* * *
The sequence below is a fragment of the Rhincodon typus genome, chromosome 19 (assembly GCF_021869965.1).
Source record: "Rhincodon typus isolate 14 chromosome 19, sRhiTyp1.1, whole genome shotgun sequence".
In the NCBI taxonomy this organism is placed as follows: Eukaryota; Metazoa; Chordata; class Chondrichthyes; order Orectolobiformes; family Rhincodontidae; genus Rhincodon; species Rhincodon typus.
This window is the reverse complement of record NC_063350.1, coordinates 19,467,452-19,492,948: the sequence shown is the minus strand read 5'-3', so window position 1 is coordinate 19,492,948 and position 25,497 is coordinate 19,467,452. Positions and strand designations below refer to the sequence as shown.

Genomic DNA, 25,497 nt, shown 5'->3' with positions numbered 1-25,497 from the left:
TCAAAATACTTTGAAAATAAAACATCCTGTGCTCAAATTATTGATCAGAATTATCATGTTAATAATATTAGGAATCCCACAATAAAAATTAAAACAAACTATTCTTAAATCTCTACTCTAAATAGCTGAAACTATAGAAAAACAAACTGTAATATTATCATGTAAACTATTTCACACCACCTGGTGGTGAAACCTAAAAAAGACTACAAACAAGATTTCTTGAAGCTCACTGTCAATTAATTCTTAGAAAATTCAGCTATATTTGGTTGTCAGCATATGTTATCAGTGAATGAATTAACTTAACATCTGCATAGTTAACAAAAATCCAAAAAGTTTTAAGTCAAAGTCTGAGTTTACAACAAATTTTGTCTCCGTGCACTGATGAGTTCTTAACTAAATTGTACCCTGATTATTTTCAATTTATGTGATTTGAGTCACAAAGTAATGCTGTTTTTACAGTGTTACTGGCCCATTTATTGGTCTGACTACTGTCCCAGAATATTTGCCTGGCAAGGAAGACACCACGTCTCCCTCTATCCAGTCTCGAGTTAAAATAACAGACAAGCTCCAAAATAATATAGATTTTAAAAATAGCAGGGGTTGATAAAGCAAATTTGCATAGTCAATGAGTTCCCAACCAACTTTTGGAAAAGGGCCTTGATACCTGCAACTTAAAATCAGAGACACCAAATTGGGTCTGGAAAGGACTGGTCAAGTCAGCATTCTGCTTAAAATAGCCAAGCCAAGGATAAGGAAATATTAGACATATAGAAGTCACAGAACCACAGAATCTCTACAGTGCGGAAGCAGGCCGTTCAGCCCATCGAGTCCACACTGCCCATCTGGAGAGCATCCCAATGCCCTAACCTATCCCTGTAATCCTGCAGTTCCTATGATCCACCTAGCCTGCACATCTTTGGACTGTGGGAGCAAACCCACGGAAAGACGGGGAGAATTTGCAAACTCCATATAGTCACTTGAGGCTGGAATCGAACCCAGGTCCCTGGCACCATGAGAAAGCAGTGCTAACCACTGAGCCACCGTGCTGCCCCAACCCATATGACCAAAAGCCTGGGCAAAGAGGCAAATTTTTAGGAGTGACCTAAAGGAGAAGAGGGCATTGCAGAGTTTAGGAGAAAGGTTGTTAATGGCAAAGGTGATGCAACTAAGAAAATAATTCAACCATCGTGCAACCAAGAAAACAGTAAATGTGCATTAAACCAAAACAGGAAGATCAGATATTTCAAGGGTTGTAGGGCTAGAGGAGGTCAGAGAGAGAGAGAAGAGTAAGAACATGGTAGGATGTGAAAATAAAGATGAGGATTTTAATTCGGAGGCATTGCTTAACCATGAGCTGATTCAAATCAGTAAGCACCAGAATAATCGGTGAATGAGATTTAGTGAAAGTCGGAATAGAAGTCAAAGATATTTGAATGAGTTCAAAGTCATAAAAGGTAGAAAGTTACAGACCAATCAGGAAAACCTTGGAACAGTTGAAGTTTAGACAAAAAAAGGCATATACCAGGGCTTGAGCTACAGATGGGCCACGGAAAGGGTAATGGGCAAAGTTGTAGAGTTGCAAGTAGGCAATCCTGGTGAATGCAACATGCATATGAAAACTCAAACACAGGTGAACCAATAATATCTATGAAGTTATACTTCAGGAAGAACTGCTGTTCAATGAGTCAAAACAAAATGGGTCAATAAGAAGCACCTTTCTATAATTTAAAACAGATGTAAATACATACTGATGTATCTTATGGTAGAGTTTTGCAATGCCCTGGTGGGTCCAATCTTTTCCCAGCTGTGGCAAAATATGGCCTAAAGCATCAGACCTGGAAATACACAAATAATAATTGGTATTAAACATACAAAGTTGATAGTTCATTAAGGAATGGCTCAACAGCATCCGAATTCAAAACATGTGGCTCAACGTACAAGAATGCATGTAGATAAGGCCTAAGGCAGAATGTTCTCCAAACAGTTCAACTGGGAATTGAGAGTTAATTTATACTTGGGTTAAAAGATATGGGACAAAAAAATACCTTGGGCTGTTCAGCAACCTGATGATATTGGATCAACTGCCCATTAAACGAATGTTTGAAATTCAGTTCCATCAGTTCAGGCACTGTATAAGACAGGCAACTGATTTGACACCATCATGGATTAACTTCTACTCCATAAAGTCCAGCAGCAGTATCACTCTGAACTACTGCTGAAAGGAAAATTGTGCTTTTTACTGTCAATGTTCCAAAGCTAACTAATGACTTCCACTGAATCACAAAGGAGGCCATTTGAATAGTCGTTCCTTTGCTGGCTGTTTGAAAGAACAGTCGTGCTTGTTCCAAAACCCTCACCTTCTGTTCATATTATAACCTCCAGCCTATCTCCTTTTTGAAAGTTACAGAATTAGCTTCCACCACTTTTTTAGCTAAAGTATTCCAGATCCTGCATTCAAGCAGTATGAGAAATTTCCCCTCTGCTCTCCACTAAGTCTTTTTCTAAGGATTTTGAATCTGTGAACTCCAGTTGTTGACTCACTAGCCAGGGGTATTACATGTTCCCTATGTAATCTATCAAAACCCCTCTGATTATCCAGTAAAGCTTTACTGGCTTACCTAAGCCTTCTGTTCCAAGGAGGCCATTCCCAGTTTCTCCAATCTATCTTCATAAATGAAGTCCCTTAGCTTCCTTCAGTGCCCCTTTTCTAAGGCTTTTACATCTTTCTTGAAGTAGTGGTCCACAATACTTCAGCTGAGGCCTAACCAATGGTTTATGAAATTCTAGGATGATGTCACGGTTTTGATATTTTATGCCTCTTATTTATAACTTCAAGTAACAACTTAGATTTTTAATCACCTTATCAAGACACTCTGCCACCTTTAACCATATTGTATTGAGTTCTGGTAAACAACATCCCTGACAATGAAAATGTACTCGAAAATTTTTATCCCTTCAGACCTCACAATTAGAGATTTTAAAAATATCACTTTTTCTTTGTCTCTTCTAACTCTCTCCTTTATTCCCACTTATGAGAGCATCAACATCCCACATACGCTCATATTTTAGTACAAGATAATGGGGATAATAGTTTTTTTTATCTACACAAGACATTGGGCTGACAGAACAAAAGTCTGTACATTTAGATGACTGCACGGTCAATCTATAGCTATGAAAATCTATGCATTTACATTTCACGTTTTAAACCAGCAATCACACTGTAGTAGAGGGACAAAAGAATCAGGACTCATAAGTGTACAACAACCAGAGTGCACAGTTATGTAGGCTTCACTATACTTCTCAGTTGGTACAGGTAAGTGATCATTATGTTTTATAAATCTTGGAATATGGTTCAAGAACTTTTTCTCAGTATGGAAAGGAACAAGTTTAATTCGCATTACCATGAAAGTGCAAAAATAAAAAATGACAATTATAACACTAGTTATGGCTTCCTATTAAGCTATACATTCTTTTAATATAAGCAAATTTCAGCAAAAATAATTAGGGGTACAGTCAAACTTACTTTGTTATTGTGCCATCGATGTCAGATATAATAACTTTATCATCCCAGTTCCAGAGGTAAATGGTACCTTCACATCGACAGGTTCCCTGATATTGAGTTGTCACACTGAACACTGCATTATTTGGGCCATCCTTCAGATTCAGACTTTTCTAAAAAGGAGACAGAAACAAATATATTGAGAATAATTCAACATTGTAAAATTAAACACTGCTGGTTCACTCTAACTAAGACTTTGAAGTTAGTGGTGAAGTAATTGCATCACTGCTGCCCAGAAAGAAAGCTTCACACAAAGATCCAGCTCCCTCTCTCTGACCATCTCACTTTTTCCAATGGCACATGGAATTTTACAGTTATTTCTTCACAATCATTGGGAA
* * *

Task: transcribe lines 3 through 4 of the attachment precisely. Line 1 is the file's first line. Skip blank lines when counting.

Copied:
In the NCBI taxonomy this organism is placed as follows: Eukaryota; Metazoa; Chordata; class Chondrichthyes; order Orectolobiformes; family Rhincodontidae; genus Rhincodon; species Rhincodon typus.
This window is the reverse complement of record NC_063350.1, coordinates 19,467,452-19,492,948: the sequence shown is the minus strand read 5'-3', so window position 1 is coordinate 19,492,948 and position 25,497 is coordinate 19,467,452. Positions and strand designations below refer to the sequence as shown.